The debate over American corporation skipping out on their tax bills is getting serious as European leaders have started talking about serious things like actual trials. French Junior Minister for Budget, Jerome Cahuzac, is one of the people talking. At a press conference on Tuesday, Cahuzac said boldly that he had "the most genuine conviction" that Google would lose a court battle over the company's unpaid taxes. Cahuzac added that French authorities are currently in the process of negotiating the size of that tax bill. Local press pegs the amount at around $2.17 billion.
The figure shouldn't be a shock, if you've been following the tax-dodging escapades of companies like Google, Facebook and Apple. The fact that multinationals like to take advantage of tax loopholes by setting up world headquarters in countries with low corporate taxes like Ireland and the Netherlands, effectively skipping out on billions worth of taxes, is old news. Only recently, though, have we seen European governments not only protest the shady arrangement but take the companies to task over the unpaid taxes.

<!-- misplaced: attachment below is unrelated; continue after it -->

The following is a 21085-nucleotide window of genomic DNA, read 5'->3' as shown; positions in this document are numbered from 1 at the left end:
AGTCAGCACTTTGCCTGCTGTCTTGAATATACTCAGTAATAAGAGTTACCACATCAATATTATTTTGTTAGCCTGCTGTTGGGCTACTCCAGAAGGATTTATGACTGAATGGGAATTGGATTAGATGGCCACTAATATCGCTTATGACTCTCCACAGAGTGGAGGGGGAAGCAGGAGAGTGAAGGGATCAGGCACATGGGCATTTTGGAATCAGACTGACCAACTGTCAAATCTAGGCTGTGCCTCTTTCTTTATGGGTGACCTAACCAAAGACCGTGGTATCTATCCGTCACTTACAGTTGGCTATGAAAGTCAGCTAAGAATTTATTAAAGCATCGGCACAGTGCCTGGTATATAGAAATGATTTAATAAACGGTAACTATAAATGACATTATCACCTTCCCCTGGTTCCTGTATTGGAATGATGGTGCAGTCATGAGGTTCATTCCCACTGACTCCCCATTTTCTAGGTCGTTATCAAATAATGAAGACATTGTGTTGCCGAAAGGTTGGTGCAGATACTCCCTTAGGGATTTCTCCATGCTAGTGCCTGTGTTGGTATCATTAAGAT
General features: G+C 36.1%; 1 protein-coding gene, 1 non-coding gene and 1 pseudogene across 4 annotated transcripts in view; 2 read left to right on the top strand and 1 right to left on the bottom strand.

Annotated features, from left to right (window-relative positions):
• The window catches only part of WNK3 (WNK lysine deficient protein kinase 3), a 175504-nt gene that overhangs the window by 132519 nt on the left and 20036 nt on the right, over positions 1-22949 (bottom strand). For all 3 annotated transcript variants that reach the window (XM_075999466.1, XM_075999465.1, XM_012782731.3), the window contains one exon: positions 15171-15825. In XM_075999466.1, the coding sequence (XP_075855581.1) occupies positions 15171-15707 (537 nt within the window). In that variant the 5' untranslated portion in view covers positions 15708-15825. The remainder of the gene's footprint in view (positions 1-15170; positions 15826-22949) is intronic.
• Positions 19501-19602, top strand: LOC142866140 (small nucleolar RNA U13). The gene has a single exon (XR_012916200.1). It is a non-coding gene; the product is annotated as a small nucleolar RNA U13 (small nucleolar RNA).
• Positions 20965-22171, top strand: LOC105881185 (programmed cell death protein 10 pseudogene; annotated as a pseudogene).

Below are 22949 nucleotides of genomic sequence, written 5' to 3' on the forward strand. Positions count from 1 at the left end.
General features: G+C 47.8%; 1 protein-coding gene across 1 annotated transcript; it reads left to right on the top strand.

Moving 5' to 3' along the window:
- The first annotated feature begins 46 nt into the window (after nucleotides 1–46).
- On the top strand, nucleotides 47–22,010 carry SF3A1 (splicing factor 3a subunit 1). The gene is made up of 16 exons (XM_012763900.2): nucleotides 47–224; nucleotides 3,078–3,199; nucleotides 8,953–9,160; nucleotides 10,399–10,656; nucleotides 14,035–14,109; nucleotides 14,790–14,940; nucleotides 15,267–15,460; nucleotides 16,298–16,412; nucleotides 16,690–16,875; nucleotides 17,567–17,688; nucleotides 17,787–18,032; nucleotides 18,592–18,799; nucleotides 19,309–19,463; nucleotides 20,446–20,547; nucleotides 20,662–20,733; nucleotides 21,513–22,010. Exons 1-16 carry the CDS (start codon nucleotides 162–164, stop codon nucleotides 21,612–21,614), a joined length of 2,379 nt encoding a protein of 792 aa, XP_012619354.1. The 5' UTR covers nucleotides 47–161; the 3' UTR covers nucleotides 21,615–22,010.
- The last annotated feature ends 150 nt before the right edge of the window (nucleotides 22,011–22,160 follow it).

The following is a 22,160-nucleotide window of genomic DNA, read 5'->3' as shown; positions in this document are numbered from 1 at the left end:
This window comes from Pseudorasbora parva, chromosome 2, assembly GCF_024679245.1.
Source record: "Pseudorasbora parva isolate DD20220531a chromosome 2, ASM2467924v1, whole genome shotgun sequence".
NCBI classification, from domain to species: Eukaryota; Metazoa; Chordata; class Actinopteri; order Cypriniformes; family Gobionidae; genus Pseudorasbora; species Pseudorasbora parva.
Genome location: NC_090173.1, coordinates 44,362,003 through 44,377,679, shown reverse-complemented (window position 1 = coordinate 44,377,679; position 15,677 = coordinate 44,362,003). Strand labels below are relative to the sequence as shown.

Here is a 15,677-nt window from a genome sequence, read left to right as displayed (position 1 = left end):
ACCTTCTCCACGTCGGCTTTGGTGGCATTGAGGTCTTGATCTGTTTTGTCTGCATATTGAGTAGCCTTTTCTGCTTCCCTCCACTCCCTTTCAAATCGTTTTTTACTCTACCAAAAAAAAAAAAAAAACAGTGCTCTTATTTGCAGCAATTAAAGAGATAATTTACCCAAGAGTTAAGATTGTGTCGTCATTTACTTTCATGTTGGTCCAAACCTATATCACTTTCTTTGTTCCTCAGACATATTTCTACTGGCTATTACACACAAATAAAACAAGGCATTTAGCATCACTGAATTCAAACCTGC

Just over a week ago, British lawmakers called Starbucks, Google and Amazon in for questioning about their tax-paying habits -- or lack thereof. Google paid only $5.4 million in taxes on about $4 billion in revenue last year after it, in the words of The New York Times, used "a variety of methods, including royalty payments to a unit in Bermuda, to reduce further the amount of money exposed to tax liability." Margaret Hodge, a member of parliament, said bluntly in the hearing, "We are not accusing you of being illegal, we are accusing you of being immoral."
France is sick of it. They've become become the first European country to hand Google a bill for unpaid taxes, and more tough talk from French leaders is undoubtedly on the way. We doubt the UK is far behind.
This article is from the archive of our partner The Wire.